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Hold the front page! After decades of reporting the news, Victor Gordon has become the big story

Legendary Portadown reporter Victor Gordon has written every story worth printing about his home town while having a hotline to its most famous exports like Gloria Hunniford. But he tells Ivan Little he was saddened when the Drumcree stand-off created a new image for the place he has always loved

Published 19/02/2016

Facing terror: Victor Gordon outside the offices of the Portadown Times 35 years ago after the window was blown out as a result of a nearby bomb during the Troubles
Facing terror: Victor Gordon outside the offices of the Portadown Times 35 years ago after the window was blown out as a result of a nearby bomb during the Troubles
Legendary Portadown reporter Victor Gordon
Prize day: Victor (second from right in glasses) with staff from Portadown Times in the ‘70s including the then editor David Armstrong
Victor with his wife Elizabeth and children
Sad stand-off: the Drumcree protests which Victor reported on for many years

Veteran journalist Victor Gordon who’s called time on his Portadown Times career after 46 years isn’t the easiest man in the world to interview.

Which isn’t because he’s cranky or evasive, but rather because it’s hard to find anywhere to talk privately to him in public without interruption due to the fact that he knows everyone in Portadown — and they all know him.

And even tucked away in a quiet corner of a Portadown hotel’s lounge, there was no hiding place as people spotted Victor and made it their business to ask the popular newsman why he was making the news by retiring at the grand old age of 74.

And they left Victor in no doubt they weren’t happy at the prospect of losing the mainstay of their weekly paper, though it was clear that this proud and passionate Portadown man wasn’t exactly euphoric about hanging up his notebook and pen.

For it wasn’t the mileage on his body clock or the two heart attacks, the quadruple by-pass or even the cancer that finally forced Northern Ireland’s most successful regional journalist to leave the paper he’d served with distinction for nearly half a century.

No, he said it was the changing times on the Portadown Times that eventually made up his mind.

But why, I wondered, had he continued reporting into his seventies? “Because I loved it. Plain and simple,” says Victor who, even after official retirement and his illnesses, sat himself in a small office in the centre of Portadown and worked three days a week.

“The rest of the paper’s staff had moved out into an industrial estate outside the town, but I wanted to stay in Portadown. That’s where the stories were,” adds Victor who, even though he insisted he isn’t looking back in anger, is very definitely looking forward optimistically to a new chapter in his life because his retirement could just about go down in the record books as the shortest in history.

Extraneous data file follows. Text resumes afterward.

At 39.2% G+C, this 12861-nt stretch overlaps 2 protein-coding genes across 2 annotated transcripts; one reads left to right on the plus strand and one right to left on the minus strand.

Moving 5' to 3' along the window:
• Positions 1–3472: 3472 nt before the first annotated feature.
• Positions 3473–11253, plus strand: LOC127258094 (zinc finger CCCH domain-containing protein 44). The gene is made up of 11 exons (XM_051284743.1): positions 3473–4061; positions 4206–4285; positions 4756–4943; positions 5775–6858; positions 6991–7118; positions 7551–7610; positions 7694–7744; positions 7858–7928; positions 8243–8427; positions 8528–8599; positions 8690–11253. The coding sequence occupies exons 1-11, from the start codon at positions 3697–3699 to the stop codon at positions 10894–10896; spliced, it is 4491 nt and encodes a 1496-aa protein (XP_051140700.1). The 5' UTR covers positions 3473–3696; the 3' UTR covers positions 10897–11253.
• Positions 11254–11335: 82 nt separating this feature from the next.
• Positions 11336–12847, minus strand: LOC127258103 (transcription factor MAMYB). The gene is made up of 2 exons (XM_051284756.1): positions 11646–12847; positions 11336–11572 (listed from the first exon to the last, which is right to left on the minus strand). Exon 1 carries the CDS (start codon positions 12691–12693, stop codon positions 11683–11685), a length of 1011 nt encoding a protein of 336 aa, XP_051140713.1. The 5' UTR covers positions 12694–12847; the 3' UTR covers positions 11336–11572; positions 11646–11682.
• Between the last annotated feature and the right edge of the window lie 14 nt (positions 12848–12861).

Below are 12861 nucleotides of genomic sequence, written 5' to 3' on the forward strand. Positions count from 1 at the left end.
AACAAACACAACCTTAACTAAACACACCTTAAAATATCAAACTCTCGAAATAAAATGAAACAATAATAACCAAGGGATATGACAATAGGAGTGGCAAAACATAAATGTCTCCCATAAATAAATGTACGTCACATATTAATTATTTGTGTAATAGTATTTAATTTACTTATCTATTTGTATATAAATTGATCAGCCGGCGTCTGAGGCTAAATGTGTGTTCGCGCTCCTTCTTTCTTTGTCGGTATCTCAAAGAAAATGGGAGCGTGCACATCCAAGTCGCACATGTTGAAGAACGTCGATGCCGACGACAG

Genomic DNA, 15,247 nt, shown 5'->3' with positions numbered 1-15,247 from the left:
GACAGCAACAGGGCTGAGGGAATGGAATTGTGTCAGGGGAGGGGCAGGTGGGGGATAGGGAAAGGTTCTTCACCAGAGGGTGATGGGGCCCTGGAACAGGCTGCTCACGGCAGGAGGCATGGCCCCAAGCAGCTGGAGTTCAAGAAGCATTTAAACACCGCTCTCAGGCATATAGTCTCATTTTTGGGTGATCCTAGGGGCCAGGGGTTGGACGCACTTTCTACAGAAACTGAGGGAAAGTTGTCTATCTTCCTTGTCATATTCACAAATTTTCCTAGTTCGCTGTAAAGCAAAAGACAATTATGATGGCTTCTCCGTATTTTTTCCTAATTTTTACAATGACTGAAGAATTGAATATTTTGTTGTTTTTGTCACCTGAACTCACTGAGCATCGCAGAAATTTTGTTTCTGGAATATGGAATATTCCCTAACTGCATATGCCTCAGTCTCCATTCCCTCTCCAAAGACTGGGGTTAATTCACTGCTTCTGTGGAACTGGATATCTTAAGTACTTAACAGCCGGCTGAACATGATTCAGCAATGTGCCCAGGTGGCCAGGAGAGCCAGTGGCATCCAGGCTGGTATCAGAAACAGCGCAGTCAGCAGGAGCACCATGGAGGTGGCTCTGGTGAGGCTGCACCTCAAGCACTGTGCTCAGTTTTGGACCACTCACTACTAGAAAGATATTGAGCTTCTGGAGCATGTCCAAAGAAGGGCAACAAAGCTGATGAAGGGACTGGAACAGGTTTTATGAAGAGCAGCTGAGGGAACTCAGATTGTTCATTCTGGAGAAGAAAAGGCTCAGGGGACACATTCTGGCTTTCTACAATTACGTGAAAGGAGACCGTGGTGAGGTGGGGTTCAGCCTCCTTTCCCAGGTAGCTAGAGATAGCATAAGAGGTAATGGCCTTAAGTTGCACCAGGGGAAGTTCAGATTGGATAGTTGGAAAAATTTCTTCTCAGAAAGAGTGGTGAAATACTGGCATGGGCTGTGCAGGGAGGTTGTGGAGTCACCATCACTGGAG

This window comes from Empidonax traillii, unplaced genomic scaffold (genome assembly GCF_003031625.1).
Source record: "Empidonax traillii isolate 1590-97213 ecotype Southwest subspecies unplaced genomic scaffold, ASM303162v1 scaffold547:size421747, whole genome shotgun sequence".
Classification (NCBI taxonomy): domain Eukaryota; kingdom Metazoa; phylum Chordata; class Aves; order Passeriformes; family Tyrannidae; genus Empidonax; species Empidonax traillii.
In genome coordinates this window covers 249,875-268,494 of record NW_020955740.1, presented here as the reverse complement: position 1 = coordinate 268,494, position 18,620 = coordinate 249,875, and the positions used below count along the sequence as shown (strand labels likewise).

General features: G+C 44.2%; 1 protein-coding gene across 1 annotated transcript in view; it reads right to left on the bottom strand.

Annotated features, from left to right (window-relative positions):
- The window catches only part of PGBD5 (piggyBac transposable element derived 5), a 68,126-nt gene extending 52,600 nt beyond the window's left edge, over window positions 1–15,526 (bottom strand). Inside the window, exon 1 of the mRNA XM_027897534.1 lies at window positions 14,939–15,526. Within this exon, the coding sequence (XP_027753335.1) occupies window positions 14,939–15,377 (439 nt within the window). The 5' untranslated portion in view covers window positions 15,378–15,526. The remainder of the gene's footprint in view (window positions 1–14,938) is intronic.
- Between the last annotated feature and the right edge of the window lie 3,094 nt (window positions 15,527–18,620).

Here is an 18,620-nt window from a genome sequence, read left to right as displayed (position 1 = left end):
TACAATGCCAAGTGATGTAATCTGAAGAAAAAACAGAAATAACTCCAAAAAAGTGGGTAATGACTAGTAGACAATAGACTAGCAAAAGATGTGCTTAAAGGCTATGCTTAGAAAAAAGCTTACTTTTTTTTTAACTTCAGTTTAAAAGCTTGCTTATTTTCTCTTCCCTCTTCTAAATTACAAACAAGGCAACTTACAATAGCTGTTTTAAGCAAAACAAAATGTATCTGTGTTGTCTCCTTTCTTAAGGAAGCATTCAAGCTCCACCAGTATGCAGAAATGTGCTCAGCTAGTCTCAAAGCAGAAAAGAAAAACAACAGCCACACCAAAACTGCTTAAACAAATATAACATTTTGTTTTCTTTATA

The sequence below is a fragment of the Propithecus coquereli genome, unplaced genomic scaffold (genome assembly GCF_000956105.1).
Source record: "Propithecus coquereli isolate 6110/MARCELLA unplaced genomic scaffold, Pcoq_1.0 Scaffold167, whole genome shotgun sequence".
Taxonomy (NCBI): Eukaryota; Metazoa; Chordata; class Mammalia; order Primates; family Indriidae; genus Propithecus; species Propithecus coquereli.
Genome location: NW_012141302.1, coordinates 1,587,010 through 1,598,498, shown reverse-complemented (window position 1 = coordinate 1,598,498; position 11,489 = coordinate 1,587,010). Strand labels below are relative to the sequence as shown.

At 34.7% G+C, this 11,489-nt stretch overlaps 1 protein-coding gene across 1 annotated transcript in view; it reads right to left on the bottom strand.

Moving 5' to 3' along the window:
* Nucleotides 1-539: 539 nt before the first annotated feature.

For only three days after he told the Times he was quitting, he was back in the hacks’ harness after a former colleague contacted him to offer him some casual work on Downtown Radio/Cool FM.

“I was asked to go to Portadown College to interview staff about the appointment of their old boy Rory Best as the Ireland rugby captain. Which was funny because I was hooker in the same school team many years earlier,” recalls Victor, whose newspaper career didn’t exactly start in the first flush of youth.

After leaving school he spent four years as a quantity surveyor but he hated the job and retrained as a teacher working with children with learning difficulties.

Next came a spell as a social worker, but Victor was also supplying rugby notes and football reports for the Portadown Times whose editor David Armstrong offered him a full-time job in 1970 after an impromptu ‘interview’ on a park bench. And apart from a short sojourn with an Armagh newspaper, he’s been writing for the Portadown Times ever since.

For two and a half of those years I worked alongside Victor who is without question one of the best journalists I have ever known and that includes former colleagues who now report on world news for the BBC, Sky and ITN.

His contacts were truly remarkable. And nowhere was that more evident than in his coverage of Portadown Football Club whose irascible manager Gibby Mackenzie went to extraordinary lengths to find out the identity of Victor’s moles — of which there were many.

But one of Victor’s biggest ‘scoops’ fell into his lap by accident after he got a crossed line as he rang Mackenzie. He should have hung up of course, but he realised the Scots-born manager was offering to help a player find a club in Ireland on his return from abroad.

Victor happened to recognise the player’s voice as that of  former Linfield star Billy Millen. And at the end of the conversation a mischievous Victor rang Mackenzie back and said he understood he was interested in signing Millen.

Mackenzie, who must have thought his phone was tapped, went ballistic. He didn't speak to Victor for two years.

But Victor winkled out exclusives in more traditional ways too.

He says: "My contacts were crucial and I got off to a flying start because I had a big circle of family and friends in Portadown who knew what was happening in the town."

Down the years Victor won an astonishing five regional journalist of the year awards, though more space could be needed in his trophy cabinet after this year's competition.